The bikes I find come from a variety of places. I find most through the bike shop or after hours of sitting and looking at the net, but sometimes, my friends send them to me. One day, I was at an auction when my buddy, Joe, sent me an ad from the internet about an old FLH Shovel Head. This was right up my alley and I called right away. That night, I loaded up my truck, trailer, and wife and headed for Westland to check out the old scoot. When I got there, I found more than just an “old FLH” it was a Hot Rod Shovel. This bike had dual fire heads, outside oilers, a 5 speed trans and a pro-clutch that put all the power to the ground. I couldn’t wait to get this thing home! The seller, Mike, had gotten the bike from a friend 10 years ago. He had ridden it around for a few years, but had gotten out of it because the bike needed some fixing up. He said he was selling because he didn’t know anything about motorcycles. He was a car guy. The old girl ran great. It lit the tire up like it was nothing, but it was an ugly old bike. I scored it for $3200. Try as we may to make it look better, it was smarter to just take the whole bike apart. I was able to sell most of the parts before Josh could even start in on it. I sold the frame, fenders, gas tanks, fender struts, battery box, and oil tank for $1500. We threw the rest of the bike online and are currently selling off the pieces. That day wasn’t over. By the time I got back to the shop, Michelle already had a lead on another Shovel for me. A guy named James had come into the store to buy some parts for his Roadking and got to talking with Michelle. They were talking about old Shovels and she told him that we are always looking to buy them. James told her about a good looking, stock FXE that he wanted to sell. James lived down in Inkster. He was a classic biker with tons of cool old photos of rallies he had gone to and bikes he had owned over the years. After looking at them, I realized that I had run into James at some biker events over the years, but I had never really talked to him before. It’s a small biker world. James had three Shovels and one twin cam at his house. I had to ask, “How’d did you end up with a twin cam?” To which he replied with a grin, “The old lady bought it for me. The down side is I had to marry her!” As the beers and tequila flowed, he mentioned more and more parts for sale. He had so many different pieces of bikes for sale: brakes, tires, frames, clutches; anything you could think of. James said if any of his buddies’ bikes went down, they would all get together and someone would have the right part to get it back on the road. He had a really cool network of Inkster bikers. James didn’t really want to sell his parts and the bike together, but we just kept talking and I ended up getting the parts too. Josh didn’t waste any time getting the bike up for sale. He shot the bike and threw it right on the interweb and got it sold. The bike is currently on its way to Denmark! (Sorry, I cannot disclose price)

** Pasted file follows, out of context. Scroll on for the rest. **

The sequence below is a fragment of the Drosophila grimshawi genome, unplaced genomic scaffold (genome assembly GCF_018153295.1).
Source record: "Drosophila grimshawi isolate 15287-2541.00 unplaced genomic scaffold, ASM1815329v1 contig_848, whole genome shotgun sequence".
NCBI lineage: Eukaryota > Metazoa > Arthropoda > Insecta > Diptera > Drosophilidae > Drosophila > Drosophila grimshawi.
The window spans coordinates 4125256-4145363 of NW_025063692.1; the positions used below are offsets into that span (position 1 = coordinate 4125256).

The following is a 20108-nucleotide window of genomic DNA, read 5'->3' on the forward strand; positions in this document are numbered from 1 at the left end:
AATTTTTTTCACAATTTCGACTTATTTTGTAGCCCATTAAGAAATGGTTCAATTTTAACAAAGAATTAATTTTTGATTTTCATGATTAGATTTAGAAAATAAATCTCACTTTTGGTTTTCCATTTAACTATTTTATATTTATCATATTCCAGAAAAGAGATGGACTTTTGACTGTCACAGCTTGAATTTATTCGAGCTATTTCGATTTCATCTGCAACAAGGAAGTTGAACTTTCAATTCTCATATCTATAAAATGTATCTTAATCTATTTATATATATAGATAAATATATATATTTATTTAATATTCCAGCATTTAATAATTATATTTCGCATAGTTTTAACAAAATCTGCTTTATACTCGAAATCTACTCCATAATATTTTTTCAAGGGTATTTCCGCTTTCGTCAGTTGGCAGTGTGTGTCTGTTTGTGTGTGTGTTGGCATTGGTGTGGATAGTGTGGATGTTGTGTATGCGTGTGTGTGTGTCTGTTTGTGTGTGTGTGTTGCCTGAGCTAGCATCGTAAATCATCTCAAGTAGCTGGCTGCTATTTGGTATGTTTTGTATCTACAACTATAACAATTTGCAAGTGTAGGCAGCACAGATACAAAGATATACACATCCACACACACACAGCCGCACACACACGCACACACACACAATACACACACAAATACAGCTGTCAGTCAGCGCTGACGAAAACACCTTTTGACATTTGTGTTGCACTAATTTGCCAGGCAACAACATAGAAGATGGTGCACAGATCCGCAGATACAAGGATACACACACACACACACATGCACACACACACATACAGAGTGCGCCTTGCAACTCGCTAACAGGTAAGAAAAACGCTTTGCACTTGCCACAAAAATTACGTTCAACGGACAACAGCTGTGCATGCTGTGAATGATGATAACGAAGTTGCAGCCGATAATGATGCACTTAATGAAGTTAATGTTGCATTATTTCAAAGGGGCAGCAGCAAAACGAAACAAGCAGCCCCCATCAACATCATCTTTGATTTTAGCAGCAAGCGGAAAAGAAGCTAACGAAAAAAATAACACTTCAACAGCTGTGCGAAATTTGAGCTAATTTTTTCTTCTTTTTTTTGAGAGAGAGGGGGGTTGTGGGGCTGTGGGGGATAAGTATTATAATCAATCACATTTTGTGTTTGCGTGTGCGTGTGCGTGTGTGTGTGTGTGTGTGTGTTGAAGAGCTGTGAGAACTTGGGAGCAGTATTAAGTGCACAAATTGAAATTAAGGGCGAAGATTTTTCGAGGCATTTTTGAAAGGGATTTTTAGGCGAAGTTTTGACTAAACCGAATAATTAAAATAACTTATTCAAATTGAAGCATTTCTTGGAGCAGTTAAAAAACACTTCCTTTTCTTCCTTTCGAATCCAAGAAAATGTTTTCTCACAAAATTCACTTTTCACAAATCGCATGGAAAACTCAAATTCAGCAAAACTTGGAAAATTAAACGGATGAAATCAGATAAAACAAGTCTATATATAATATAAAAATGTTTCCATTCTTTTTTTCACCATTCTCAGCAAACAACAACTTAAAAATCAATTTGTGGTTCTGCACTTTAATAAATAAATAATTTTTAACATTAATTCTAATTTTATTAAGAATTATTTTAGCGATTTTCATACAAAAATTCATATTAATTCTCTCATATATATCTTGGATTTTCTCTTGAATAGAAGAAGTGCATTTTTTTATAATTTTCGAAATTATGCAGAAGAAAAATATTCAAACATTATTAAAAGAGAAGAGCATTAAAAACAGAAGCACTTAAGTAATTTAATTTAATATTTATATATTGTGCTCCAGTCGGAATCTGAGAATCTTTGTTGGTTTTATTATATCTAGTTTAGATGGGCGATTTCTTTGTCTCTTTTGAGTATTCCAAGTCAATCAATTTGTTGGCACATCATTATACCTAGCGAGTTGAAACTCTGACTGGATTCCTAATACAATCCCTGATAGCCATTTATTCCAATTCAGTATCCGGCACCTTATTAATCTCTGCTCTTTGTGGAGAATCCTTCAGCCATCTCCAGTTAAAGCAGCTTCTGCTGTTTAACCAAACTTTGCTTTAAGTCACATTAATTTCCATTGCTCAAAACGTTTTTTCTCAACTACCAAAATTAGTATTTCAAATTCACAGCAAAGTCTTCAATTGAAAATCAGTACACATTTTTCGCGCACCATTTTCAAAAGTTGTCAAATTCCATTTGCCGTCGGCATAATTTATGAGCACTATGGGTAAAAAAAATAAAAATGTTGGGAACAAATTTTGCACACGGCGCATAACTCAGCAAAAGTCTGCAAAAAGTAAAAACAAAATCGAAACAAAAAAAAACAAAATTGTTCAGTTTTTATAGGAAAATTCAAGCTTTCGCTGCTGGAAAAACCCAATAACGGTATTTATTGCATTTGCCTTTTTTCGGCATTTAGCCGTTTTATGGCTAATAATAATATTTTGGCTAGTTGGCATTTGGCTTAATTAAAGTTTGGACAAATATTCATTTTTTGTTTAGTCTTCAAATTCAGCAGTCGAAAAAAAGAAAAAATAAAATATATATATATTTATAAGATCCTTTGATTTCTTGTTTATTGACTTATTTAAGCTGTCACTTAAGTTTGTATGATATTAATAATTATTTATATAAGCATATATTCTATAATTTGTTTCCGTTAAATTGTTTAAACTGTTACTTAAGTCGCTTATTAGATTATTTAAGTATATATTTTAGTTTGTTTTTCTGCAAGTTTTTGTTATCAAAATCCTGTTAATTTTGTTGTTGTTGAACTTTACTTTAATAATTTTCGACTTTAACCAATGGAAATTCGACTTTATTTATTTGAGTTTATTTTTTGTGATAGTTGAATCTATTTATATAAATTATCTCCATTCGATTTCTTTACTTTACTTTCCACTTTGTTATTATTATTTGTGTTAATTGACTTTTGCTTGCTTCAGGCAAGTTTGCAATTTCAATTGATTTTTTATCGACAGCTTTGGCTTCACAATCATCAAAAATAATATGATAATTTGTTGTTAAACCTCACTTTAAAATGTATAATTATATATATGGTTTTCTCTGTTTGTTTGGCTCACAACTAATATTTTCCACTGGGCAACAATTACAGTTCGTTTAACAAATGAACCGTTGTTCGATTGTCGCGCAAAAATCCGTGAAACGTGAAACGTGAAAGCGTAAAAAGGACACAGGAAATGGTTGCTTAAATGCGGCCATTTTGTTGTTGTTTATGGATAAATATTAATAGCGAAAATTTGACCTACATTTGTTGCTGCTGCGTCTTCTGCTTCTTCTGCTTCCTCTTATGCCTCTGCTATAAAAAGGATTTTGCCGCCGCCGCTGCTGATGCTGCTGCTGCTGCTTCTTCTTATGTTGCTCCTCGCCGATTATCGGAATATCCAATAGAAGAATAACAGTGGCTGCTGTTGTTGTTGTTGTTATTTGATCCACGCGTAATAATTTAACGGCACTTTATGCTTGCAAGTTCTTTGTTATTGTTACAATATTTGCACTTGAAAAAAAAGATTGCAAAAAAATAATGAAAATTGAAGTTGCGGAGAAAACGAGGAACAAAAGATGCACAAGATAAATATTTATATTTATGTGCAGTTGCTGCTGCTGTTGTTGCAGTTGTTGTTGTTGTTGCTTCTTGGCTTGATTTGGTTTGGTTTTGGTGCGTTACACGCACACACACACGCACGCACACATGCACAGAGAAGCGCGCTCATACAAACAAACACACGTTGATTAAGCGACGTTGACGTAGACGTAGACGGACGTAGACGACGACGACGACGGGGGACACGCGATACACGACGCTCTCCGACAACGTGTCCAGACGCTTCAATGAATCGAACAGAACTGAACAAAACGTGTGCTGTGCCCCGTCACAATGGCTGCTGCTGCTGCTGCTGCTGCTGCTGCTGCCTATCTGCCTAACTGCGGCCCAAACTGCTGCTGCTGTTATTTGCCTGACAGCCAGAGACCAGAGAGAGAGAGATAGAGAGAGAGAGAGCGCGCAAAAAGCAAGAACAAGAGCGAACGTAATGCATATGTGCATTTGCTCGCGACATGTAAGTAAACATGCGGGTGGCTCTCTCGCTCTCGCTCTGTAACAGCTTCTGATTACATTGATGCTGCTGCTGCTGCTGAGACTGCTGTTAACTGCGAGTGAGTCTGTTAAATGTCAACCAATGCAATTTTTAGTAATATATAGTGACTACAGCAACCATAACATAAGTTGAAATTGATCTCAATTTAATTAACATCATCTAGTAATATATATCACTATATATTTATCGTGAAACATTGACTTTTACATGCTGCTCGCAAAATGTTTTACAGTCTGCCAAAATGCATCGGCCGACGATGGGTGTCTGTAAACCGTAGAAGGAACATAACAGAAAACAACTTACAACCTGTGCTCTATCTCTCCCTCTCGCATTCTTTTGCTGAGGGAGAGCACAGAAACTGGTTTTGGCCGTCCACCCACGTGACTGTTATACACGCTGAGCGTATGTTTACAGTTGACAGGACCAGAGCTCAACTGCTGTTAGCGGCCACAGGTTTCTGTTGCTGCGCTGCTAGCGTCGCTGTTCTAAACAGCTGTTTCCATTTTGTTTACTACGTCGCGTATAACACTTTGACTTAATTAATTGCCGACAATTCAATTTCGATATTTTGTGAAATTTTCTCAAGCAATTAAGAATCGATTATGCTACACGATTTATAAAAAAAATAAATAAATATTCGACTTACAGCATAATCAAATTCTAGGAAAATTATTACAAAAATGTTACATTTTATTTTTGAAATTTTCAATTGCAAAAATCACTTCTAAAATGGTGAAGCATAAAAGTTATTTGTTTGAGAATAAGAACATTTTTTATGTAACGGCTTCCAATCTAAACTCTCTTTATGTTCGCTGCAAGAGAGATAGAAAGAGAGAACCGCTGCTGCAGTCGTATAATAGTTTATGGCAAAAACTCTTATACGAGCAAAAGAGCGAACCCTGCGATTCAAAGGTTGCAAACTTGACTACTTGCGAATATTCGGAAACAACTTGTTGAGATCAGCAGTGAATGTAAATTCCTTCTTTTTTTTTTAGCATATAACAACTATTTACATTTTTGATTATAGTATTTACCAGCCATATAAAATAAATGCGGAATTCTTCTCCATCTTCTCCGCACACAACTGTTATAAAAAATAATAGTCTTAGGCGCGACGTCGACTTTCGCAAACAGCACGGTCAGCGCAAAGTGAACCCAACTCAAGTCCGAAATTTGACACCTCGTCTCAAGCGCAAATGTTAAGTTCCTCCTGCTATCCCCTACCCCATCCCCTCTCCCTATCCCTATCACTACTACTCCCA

Remember, we are always buying at Boomers Bike Shop. So if you’re looking for something or want to sell an old bike, just give us a call!